Stress code in the spotlight
Researchers at the University of Leicester in the United Kingdom have identified a specific protein generated by the brain in response to stress. Their findings, published in the journal Proceedings of the National Academy of Sciences (PNAS), could help boost our understanding of stress-related psychiatric diseases in people, particularly in knowing how the human brain deals with stress and how it eases its impact. The study was funded in part by a Marie Curie Excellence Grant under the EU's Seventh Framework Programme (FP7).
Scientists from Leicester's Department of Cell Physiology and Pharmacology investigated 'thin' and 'mushroom-like' parts of nerve cells in the brain that play a critical role in our learning and remembering processes. According to the researchers, people can tweak what they remember, thus mitigating the stress of painful memories.
Discovering the production of this specific protein in the brain that could help protect people from 'too much anxiety' and give organisms the help they need to deal with negative life events is a groundbreaking result of the study.
'Every day stress 'reshapes' the brain — nerve cells change their morphology, the number of connections with other cells and the way they communicate with other neurons,' explains Dr Robert Pawlak, a Neuroscience lecturer at the University of Leicester and one of the authors of the study. 'In most cases these responses are adaptive and beneficial — they help the brain to cope with stress and shape adequate behavioural reaction.'
But Dr Pawlak goes on to say that when severe stress emerges, things can get out of control. 'The brain 'buffering' capacity is exhausted and the nerve cells in the hippocampus — an area of the brain responsible for learning and memory — start to withdraw their processes, don't effectively communicate with other cells and show signs of disease,' he adds.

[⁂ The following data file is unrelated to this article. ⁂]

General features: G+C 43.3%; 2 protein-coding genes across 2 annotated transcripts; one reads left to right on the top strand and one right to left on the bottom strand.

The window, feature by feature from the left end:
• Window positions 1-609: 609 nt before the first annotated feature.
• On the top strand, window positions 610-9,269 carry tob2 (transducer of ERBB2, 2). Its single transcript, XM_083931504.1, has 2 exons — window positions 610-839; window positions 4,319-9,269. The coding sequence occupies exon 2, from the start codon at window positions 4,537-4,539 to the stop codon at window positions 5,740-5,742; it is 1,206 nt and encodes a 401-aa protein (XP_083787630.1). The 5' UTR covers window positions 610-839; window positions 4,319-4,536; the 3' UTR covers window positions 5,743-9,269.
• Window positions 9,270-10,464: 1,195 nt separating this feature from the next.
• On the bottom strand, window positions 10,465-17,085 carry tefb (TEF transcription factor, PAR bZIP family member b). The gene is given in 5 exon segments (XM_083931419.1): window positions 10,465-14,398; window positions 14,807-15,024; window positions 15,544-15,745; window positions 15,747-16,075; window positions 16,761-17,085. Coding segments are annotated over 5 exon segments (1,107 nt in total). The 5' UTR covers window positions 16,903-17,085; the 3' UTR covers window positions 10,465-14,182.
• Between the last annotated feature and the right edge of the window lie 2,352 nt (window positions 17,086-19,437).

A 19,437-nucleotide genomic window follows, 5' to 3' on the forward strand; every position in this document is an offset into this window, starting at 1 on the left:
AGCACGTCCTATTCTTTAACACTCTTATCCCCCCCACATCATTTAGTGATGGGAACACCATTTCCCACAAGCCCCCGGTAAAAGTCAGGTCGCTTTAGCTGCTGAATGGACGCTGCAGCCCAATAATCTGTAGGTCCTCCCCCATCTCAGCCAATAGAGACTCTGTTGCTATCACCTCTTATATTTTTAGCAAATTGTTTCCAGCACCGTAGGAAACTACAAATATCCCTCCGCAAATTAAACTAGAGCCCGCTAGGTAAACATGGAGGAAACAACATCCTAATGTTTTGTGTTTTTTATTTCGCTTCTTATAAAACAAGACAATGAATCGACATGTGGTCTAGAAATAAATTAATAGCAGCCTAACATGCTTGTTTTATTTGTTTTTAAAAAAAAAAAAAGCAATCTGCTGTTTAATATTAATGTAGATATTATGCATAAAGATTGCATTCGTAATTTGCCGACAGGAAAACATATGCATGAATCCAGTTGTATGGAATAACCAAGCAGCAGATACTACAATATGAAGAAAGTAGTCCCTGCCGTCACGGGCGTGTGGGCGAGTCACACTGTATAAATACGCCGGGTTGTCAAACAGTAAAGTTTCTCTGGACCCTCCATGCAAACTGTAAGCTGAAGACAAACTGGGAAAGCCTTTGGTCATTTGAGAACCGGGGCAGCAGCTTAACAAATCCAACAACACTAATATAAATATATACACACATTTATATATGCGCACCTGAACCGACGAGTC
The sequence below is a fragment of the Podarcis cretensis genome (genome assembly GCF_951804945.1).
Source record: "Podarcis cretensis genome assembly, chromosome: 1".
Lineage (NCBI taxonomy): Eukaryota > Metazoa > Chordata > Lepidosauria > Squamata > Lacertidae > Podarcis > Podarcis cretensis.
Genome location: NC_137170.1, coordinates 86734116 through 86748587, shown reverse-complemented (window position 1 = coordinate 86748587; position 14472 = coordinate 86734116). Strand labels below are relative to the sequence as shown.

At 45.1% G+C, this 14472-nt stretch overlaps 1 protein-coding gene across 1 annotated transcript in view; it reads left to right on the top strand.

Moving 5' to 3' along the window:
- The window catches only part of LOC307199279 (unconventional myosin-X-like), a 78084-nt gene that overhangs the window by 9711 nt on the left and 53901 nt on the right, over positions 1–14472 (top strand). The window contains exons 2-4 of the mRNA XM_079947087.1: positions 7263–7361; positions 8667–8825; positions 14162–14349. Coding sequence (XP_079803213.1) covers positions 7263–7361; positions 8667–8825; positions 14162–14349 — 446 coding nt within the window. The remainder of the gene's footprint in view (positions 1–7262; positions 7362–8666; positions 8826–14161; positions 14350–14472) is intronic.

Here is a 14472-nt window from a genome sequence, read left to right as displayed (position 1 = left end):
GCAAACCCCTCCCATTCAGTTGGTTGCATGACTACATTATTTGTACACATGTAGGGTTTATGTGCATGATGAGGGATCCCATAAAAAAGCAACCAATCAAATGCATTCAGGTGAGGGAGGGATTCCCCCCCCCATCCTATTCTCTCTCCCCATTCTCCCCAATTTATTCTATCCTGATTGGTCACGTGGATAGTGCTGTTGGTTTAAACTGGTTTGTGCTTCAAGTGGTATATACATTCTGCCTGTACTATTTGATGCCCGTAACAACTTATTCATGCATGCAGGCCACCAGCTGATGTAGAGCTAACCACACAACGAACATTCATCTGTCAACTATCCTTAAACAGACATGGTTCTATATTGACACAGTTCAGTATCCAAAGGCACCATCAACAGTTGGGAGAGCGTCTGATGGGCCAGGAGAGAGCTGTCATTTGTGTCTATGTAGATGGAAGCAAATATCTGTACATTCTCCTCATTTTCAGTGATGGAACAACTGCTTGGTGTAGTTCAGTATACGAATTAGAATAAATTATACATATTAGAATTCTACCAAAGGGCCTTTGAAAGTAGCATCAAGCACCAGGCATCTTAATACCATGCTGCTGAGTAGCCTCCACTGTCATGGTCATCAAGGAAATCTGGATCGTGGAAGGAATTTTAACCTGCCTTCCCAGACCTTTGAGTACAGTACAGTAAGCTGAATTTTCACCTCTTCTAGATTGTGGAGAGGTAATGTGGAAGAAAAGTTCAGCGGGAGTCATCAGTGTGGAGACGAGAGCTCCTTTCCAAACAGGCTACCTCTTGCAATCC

'One strategy that brain cells particularly like to use to cope with stress is changing the shape of tiny processes they normally employ to exchange information with other neurons, called dendritic spines.'
The size of spines can be as tiny as 1/1 000th of a millimetre; their shapes vary as well. The researchers compared long spines, what experts call 'thin' spines, in the case of children; not only are these spines mobile but they are also inquisitive. These spines change shape frequently and play a key role in our learning processes. When the spines learn, they mature, become mushroom-shaped and have stable connections. Not only do they not change partners, but they like to stay put as well.
'Mushroom spines help us remember things we once learned but it is not always good,' Dr Pawlak points out. 'Some very stressful events would better be forgotten quickly or they may result in anxiety disorders. There is a constant battle of forces in our brain to help maintain the right balance of thin and mushroom spines — or how much to remember and what better to forget,' he adds.
'We have identified a protein that the brain produces in response to stress in order to reduce the number of mushroom spines and therefore reduce future anxiety associated with stressful events. This protein, lipocalin-2, is normally not produced, but its fabrication dramatically increases in response to stress in the hippocampus. When we added lipocalin-2 to neurons in culture the way it occurs on stress, neurons started losing their 'memory spines' -- the mature, mushroom-shaped ones. Identification of lipocalin-2 as a new player the brain uses to help us cope with stress is an important step forward. We are getting closer to deciphering molecular mechanisms of stress that, if not functioning properly, may lead to stress-related psychiatric diseases.'
More than a third of the human population is affected by stress-related psychological and mental disturbances, according to the researchers. Their next plan of action is to determine whether the mechanisms they identified can be used to inform clinical strategies to manage anxiety disorders and depression.